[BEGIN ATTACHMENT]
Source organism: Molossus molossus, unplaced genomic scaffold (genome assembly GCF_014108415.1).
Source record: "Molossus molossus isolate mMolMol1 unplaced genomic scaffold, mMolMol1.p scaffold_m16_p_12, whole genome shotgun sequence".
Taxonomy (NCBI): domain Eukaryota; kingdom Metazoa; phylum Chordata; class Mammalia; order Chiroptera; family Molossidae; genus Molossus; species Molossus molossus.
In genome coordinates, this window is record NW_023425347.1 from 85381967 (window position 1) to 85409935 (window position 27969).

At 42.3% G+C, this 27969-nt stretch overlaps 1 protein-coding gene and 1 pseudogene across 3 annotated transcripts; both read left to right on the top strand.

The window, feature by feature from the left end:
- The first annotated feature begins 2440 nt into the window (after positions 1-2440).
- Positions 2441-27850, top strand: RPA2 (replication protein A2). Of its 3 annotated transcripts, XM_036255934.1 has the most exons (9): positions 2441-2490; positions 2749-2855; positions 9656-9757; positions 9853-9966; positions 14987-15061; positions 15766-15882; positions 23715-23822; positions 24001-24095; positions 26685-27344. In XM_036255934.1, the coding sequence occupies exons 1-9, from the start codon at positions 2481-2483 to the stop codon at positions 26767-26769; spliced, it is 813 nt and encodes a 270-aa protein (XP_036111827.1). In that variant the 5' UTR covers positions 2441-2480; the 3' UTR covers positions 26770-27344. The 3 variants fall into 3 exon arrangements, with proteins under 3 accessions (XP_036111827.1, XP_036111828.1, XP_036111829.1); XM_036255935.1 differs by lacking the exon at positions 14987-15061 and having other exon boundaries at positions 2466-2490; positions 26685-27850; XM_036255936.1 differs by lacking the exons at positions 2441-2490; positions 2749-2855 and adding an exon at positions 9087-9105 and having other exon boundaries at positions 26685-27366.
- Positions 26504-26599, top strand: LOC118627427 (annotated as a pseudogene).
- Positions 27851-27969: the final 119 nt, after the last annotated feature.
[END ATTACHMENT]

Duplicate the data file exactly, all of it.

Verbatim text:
Source organism: Molossus molossus, unplaced genomic scaffold (genome assembly GCF_014108415.1).
Source record: "Molossus molossus isolate mMolMol1 unplaced genomic scaffold, mMolMol1.p scaffold_m16_p_12, whole genome shotgun sequence".
Taxonomy (NCBI): domain Eukaryota; kingdom Metazoa; phylum Chordata; class Mammalia; order Chiroptera; family Molossidae; genus Molossus; species Molossus molossus.
In genome coordinates, this window is record NW_023425347.1 from 85381967 (window position 1) to 85409935 (window position 27969).

At 42.3% G+C, this 27969-nt stretch overlaps 1 protein-coding gene and 1 pseudogene across 3 annotated transcripts; both read left to right on the top strand.

The window, feature by feature from the left end:
- The first annotated feature begins 2440 nt into the window (after positions 1-2440).
- Positions 2441-27850, top strand: RPA2 (replication protein A2). Of its 3 annotated transcripts, XM_036255934.1 has the most exons (9): positions 2441-2490; positions 2749-2855; positions 9656-9757; positions 9853-9966; positions 14987-15061; positions 15766-15882; positions 23715-23822; positions 24001-24095; positions 26685-27344. In XM_036255934.1, the coding sequence occupies exons 1-9, from the start codon at positions 2481-2483 to the stop codon at positions 26767-26769; spliced, it is 813 nt and encodes a 270-aa protein (XP_036111827.1). In that variant the 5' UTR covers positions 2441-2480; the 3' UTR covers positions 26770-27344. The 3 variants fall into 3 exon arrangements, with proteins under 3 accessions (XP_036111827.1, XP_036111828.1, XP_036111829.1); XM_036255935.1 differs by lacking the exon at positions 14987-15061 and having other exon boundaries at positions 2466-2490; positions 26685-27850; XM_036255936.1 differs by lacking the exons at positions 2441-2490; positions 2749-2855 and adding an exon at positions 9087-9105 and having other exon boundaries at positions 26685-27366.
- Positions 26504-26599, top strand: LOC118627427 (annotated as a pseudogene).
- Positions 27851-27969: the final 119 nt, after the last annotated feature.